To -- (i Heed Not That My Earthly Lot) To -- (i Heed Not That My Earthly Lot)

To -- (i Heed Not That My Earthly Lot)
I HEED not that my earthly lot Hath-little of Earth in it--That years of love have been forgotIn the hatred of a minute:--I mourn not that the desolate Are happier, sweet, than I,But that you sorrow for my fateWho am a passer-by.   The EndEdgar Allan Poe's poem: To -- (D not that my earthly lot)... Poems - Post by : mlmpro - Date : October 2009 - Author : Edgar Allan Poe - Read : 3391

To The River To The River

To The River
FAIR river! in thy bright, clear flow Of crystal, wandering water,Thou art an emblem of the glow Of beauty - the unhidden heart - The playful maziness of artIn old Alberto's daughter;But when within thy wave she looks - Which glistens then, and trembles -Why, then, the prettiest of brooks Her worshipper resembles;For in my heart, as in thy stream, Her image deeply lies -His heart which... Poems - Post by : martyr - Date : October 2009 - Author : Edgar Allan Poe - Read : 3172

Song Song

Song
I SAW thee on thy bridal day - When a burning blush came o'er thee,Though happiness around thee lay, The world all love before thee:And in thine eye a kindling light (Whatever it might be)Was all on Earth my aching sight Of Loveliness could see.That blush, perhaps, was maiden shame - As such it well may pass -Though its glow hath raised a fiercer flame In the breast of him, alas!Who saw thee on that bridal day, When that deep blush... Poems - Post by : riaan - Date : October 2009 - Author : Edgar Allan Poe - Read : 1993

A Dream A Dream

A Dream
In visions of the dark night I have dreamed of joy departed --But a waking dreams of life and light Hath left me broken-hearted.Ah! what is not a dream by day To him whose eyes are castOn things around him with a ray Turned back upon the past?That holy dream -- that holy dream, While all the world were chiding,Hath cheered me as a lovely beam A lonely spirit guiding.What though that light, thro' storm and night, So trembled from... Poems - Post by : Chillin - Date : October 2009 - Author : Edgar Allan Poe - Read : 1537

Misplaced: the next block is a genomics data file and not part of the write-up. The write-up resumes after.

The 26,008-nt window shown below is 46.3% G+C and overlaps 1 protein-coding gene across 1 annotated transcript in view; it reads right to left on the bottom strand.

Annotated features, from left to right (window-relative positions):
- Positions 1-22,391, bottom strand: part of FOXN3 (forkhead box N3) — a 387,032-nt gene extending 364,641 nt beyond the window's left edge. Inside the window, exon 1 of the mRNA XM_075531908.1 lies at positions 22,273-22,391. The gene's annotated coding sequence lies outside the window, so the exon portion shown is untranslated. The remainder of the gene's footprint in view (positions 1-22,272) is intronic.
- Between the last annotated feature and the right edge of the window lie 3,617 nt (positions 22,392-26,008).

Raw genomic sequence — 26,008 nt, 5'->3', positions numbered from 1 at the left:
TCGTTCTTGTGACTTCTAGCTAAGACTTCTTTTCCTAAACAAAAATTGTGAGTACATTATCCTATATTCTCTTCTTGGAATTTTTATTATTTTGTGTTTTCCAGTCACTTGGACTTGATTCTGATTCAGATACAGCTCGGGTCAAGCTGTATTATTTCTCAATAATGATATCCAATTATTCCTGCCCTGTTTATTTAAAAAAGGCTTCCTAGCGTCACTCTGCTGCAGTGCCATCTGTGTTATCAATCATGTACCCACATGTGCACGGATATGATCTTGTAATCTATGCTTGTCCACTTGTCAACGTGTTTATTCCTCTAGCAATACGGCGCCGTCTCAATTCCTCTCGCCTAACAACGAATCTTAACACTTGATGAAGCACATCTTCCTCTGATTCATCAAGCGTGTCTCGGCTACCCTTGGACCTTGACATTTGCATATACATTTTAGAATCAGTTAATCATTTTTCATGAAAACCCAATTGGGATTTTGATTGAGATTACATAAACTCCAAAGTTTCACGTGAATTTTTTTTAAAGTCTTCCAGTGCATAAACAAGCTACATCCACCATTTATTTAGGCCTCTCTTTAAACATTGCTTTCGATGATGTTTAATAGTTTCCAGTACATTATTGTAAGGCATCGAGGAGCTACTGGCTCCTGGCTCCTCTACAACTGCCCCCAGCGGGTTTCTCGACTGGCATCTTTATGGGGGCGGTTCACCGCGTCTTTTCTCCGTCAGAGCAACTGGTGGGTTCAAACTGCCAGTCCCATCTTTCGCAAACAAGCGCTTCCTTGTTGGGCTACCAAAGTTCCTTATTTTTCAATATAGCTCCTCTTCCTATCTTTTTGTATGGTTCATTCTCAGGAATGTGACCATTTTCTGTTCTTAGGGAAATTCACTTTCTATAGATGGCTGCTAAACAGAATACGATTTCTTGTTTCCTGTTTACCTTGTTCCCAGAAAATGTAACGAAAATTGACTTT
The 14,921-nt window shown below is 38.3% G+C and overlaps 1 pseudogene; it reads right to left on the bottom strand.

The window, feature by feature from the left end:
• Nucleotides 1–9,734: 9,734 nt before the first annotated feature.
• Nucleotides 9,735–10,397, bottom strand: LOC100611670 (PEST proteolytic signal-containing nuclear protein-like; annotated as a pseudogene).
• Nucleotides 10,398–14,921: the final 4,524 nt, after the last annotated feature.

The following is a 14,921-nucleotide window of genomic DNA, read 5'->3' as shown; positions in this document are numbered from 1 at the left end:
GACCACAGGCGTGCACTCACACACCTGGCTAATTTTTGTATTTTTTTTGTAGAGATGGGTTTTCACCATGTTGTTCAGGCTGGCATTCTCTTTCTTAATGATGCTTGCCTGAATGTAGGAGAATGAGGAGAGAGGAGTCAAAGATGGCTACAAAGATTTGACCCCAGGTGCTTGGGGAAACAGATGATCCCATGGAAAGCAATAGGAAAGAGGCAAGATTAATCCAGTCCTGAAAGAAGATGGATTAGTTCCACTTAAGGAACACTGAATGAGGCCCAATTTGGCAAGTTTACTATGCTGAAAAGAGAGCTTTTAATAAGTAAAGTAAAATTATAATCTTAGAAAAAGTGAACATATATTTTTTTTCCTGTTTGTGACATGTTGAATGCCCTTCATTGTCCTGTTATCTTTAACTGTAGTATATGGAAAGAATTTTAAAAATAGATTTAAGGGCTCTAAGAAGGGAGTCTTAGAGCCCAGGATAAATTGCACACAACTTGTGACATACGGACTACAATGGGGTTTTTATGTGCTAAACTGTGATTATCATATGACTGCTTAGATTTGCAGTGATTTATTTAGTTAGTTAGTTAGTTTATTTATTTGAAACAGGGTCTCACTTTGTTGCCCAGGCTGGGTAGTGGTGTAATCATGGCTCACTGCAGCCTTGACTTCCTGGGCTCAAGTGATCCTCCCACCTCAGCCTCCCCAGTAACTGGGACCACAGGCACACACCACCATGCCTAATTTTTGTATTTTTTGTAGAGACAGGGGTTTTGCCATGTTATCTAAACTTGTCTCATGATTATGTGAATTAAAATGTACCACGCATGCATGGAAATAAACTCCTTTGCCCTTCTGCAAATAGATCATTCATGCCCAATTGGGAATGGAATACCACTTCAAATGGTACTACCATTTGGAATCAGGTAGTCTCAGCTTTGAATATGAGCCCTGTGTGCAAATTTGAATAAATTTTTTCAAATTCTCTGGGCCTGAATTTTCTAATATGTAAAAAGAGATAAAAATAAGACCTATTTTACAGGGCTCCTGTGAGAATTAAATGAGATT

Romance Romance

Romance
ROMANCE, who loves to nod and sing,With drowsy head and folded wing,Among the green leaves as they shakeFar down within some shadowy lake,To me a painted paroquetHath been - a most familiar bird -Taught me my alphabet to say -To lisp my very earliest wordWhile in the wild wood I did lie,A child - with a most knowing eye.Of late, eternal Condor yearsSo shake the very Heaven on highWith tumult as they thunder by,I have no time for idle caresThrough gazing on the unquiet sky.And when an hour with calmer wingsIts down upon thy spirit flings -That little time with lyre... Poems - Post by : imported_n/a - Date : October 2009 - Author : Edgar Allan Poe - Read : 3749

Fairy-land Fairy-land

Fairy-land
DIM vales - and shadowy floods -And cloudy-looking woods,Whose forms we can't discoverFor the tears that drip all overHuge moons there wax and wane -Again - again - again -Every moment of the night -Forever changing places -And they put out the star-lightWith the breath from their pale faces.About twelve by the moon-dialOne, more filmy than the rest(A kind which, upon trial,They have found to be the best)Comes down - still down - and downWith its centre on the crownOf a mountain's eminence,While its wide circumferenceIn easy drapery fallsOver hamlets, over halls,Wherever they may be -O'er the strange woods -... Poems - Post by : freespirit - Date : October 2009 - Author : Edgar Allan Poe - Read : 3005

The Lake -- To -- The Lake -- To --

The Lake -- To --
IN spring of youth it was my lotTo haunt of the wide earth a spotThe which I could not love the less --So lovely was the lonelinessOf a wild lake, with black rock bound,And the tall pines that tower'd around.But when the Night had thrown her pallUpon that spot, as upon all,And the mystic wind went byMurmuring in melody --Then -- ah then I would awakeTo the terror of the lone lake.Yet that terror was not fright,But a tremulous delight --A feeling not the jewelled mineCould teach or bribe me to define --Nor Love -- although the Love were thine.Death was... Poems - Post by : Scott_Logan - Date : October 2009 - Author : Edgar Allan Poe - Read : 2318